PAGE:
Litigation

There is a common misconception among Webmasters regarding the effect of government regulations in relation to the Internet. The misunderstanding seems to arise from the belief that if the government has not passed a specific law regarding a subject, then the Webmaster is free to do as they wish. This assumption can be brutally incorrect as a number of spam producers have learned.

There are generally two areas of law that any person must consider, to wit, statutory law and common law. Statutory law refers to specific laws enacted by a government authority regarding a particular subject. The Computer Fraud and Abuse Act is an example of federal statutory law."Common law" refers to basic legal theories that have been developed through the courts over time such as "trespass." Webmasters must realize that many common law theories appear to be applicable to the Internet. A number of ISPs have had success in applying these concepts to producers of unsolicited e-mail.

America Online is undoubtedly the most aggressive pursuer of spam producers. AOL has filed many lawsuits against spammers and judgments against spam defendants are beginning to become common. In one such case, AOL v. National Health Care Discount, Inc., AOL was awarded compensatory damages in the amount of $319,500 for actual damages plus prejudgment interest and an additional $100,000 in punitive damages. A similar lawsuit brought against Web Communications and Sexy Web resulted in a default judgment in the amount of $1,578,175.48. The claims used by AOL to succeed in these suits did not seek so much to rely on statutory law as to raise the theory that spammers were "trespassing" when they sent unsolicited e-mail messages. Specifically, AOL has successfully argued that their system is private and that unsolicited e-mails are, in essence, individuals trespassing on the system. As a result of this trespass, AOL has successfully argued that it is damaged by the excessive costs associated with administering and maintaining the AOL systems in light of the spam messages. As the judgments have revealed, the courts are receptive to such an argument. Importantly, this theory can be applied even if you are complying with the various statutory laws that are on the books in the above-mentioned states.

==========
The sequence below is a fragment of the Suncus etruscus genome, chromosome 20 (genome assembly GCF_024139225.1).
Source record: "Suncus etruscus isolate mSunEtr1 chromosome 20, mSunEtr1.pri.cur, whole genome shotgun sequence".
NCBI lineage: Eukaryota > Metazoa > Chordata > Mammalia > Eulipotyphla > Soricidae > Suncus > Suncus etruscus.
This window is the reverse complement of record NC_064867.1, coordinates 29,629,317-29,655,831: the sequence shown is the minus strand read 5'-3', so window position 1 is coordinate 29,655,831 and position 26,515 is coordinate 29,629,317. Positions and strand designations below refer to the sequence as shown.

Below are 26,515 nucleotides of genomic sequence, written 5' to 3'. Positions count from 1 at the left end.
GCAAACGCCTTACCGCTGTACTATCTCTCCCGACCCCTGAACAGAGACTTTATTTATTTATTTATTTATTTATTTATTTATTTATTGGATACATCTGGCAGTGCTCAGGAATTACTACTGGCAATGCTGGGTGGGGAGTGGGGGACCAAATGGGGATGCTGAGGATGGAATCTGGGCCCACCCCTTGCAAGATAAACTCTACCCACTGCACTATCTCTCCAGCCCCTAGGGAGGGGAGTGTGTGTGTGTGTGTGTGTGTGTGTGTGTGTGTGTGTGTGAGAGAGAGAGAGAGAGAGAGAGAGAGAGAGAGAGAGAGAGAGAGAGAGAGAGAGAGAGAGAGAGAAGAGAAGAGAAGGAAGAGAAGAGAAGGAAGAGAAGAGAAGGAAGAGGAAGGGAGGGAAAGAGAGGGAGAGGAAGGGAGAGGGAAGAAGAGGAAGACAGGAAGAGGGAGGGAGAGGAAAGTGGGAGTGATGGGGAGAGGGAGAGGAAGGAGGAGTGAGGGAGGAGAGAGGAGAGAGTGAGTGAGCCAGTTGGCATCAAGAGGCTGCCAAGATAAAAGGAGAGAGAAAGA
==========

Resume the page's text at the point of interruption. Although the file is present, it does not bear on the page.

With all the negative attention focused on the adult Internet industry, it is should be clear that spamming is only giving industry opponents more ammunition to attack adult businesses. I am not nave enough to believe, however, that such a fact will stop the conduct of those that are spamming. As a result, consider the cases mentioned above as a warning regarding the potential financial pitfalls of spamming.

The above discussion is intended to be a general commentary on unsolicited e-mail legal issues. Each situation is different and this article is not intended as legal advice for your specific situation. Further, nothing in this article is intended to create an attorney-client relationship. If you have additional questions, please contact:

J. D. Obenberger - AdultInternetLaw.com